AstraZeneca, Lilly, GSK and more will share COVID-19 antibody secrets to speed manufacturing scale-up

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Six pharmas will be able to share info on monoclonal antibody manufacturing, but discussions about price and production costs are off the table. (Pixabay).

Six drugmakers working on COVID-19 antibody treatments want to swap information and scale up production before those therapies win approval—and now they have Justice Department approval to share their need-to-know secrets.

Eli Lilly, AstraZeneca, Roche's Genentech unit, Amgen, GlaxoSmithKline and Lilly partner AbCellera can now share manufacturing information that could help speed up coronavirus antibody production, thanks to a business review letter from the Justice Department's antitrust division.

The cadre of drugmakers—all in different stages of antibody development—will share information about their manufacturing facilities, capacity, raw materials and other supplies needed to pump out successful monoclonal antibodies. Through the collaborative effort, the six firms aim to lock down manufacturing capacity so they can deliver their COVID-fighting treatments right out of the gate after regulatory approval. 

Two things those drugmakers can't collaborate on, though? Production costs and pricing. The DOJ believes sharing that info could lead to anticompetitive behavior.

The rest of the collaboration could grant Americans access to potentially life-saving treatments sooner—and without stymying competition from other developers plotting antibody therapies for COVID-19.

"The demand for monoclonal antibodies targeting COVID-19 is likely to exceed what any one firm could produce on its own," the DOJ said in its letter. "Moreover, waiting until regulators approve specific treatments before scaling up manufacturing might delay access to these potentially life-saving medicines by many months, which adversely could affect the nation’s efforts to fight COVID-19."

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Monoclonal antibodies, which bind to targeted cells and tee them up for elimination by the body's immune system, have become a hot ticket item in the realm of COVID-19 treatment. In addition to their use as a therapy to curb COVID-19 symptoms, monoclonal antibodies could potentially halt infection, too, providing a much-needed alternative for those who are vaccine-sensitive, like the elderly and the immunocompromised. 

NIAID Director Anthony Fauci has pointed to antibody treatments several times as an exciting prospect that could keep patients with milder cases of COVID-19 from progressing to hospitalization. In a Medscape interview, Fauci also highlighted the success of two earlier antibodies—monoclonal antibody 144 and a Regeneron-made product—shown to slash death rates in Ebola patients last year.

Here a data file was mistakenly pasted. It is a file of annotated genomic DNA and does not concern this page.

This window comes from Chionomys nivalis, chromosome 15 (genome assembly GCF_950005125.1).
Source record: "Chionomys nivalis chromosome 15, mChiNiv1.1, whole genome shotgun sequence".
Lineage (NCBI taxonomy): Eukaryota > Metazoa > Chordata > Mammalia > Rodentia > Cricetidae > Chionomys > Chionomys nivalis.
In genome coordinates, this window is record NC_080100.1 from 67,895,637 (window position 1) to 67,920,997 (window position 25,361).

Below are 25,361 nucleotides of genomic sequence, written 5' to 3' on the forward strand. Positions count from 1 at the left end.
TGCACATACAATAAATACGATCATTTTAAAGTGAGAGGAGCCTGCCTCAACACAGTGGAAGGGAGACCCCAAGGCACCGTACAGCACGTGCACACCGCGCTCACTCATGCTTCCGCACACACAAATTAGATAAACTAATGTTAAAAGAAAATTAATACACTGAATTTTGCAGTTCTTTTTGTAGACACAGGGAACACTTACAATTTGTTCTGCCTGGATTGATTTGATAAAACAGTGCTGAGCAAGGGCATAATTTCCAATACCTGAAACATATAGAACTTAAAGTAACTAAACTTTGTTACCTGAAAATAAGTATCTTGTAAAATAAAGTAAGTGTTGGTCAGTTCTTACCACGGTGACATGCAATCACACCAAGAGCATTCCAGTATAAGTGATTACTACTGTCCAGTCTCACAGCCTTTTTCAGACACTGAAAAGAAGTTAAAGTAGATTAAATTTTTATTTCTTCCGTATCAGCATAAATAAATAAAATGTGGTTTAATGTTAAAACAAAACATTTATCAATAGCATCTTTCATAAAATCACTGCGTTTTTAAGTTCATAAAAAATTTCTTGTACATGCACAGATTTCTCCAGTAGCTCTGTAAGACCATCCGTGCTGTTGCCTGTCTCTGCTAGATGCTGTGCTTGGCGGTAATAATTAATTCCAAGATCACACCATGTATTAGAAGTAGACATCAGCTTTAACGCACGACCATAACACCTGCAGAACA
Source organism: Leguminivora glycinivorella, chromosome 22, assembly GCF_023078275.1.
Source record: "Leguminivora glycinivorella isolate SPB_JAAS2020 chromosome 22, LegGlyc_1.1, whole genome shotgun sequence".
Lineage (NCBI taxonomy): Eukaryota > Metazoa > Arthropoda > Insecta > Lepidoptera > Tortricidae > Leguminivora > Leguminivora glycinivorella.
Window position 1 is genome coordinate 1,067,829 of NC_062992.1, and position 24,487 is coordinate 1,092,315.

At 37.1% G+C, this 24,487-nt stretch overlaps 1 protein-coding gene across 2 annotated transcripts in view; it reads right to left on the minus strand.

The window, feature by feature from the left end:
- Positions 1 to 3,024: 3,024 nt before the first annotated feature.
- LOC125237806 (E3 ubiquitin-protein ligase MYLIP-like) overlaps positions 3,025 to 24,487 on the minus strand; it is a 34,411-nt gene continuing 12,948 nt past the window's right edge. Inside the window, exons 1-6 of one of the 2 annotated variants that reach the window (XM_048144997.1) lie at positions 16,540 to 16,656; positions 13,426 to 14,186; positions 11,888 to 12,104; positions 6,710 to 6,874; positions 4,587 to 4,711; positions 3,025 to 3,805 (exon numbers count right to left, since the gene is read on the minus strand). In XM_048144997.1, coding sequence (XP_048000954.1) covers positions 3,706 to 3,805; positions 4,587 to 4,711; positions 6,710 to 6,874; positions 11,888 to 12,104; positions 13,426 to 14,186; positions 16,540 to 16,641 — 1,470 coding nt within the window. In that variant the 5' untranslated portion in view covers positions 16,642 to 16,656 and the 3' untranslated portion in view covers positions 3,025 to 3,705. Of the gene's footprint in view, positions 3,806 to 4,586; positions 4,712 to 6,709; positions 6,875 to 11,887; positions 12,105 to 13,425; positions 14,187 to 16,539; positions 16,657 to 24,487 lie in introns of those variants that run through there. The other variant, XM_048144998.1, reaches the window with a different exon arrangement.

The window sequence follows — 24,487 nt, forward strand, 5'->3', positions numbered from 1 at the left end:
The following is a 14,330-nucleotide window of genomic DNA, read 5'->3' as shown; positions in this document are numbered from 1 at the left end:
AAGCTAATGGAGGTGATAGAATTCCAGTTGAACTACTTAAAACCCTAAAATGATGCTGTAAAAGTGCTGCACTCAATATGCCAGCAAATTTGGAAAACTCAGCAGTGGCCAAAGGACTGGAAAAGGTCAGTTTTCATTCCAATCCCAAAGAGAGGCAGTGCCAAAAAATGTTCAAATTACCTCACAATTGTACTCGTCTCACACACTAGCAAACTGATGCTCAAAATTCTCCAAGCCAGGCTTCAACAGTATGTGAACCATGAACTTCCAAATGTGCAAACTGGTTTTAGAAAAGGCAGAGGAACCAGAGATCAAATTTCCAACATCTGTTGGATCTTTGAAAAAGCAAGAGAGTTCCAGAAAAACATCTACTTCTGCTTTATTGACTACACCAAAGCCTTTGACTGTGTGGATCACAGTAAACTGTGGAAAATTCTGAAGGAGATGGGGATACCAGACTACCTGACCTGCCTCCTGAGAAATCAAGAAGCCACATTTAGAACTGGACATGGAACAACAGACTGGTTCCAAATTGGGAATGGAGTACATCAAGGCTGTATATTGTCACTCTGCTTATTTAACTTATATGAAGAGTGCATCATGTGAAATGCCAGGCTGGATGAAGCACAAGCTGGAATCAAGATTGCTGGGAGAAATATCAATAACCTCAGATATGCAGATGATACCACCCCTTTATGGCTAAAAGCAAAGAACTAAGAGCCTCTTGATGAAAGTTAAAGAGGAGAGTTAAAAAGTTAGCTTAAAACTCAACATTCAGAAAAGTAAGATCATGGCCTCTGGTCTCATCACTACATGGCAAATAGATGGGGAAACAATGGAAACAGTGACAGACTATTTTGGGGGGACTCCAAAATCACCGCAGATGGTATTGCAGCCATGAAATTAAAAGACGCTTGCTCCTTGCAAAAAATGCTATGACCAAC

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Notably absent from the collaboration project was Regeneron. The Tarrytown, New York-headquartered biotech first pushed its antibody cocktail, dubbed REGN-COV2, into clinical trials in June. The treatment was created by selecting hundreds of neutralizing antibodies against SARS-CoV-2 from a mouse model and humans who recovered from the virus. The company ultimately settled on two of the most potent antibodies, pairing them to prevent a viral mutation from evading treatment

In July, Regeneron signed a $450 million deal with the Trump administration to supply 1.6 million doses of its antibody cocktail, possibly by summer's end, the company said. Because the biopharma is still pinning down dosage, that order could eventually cover 70,000 to 300,000 treatment courses and 420,000 to 1.3 million preventive courses. The cocktail recently launched into a phase 3 prevention trial and is plugging along in two phase 2 treatment studies. 

Meanwhile, Eli Lilly started dosing COVID-19 patients in a phase 1 trial of its AbCellera-partnered antibody therapy last month. The companies said they expected results by the end of June, but that trial data hasn't yet appeared. A little over a week after the Lilly-AbCellera announcement, AstraZeneca revealed it had snagged the license for six coronavirus-neutralizing antibodies from Vanderbilt University, with plans to advance a pair into testing as a combo treatment for COVID-19. 

And earlier this month, GlaxoSmithKline shelled out £234 million ($294 million) to Germany's CureVac to collaborate on mRNA-based vaccine and monoclonal antibody development. Under the deal, GSK will fund CureVac's COVID-19 research before stepping in to push those shots and therapies into clinical testing, with CureVac retaining marketing rights in selected countries. 

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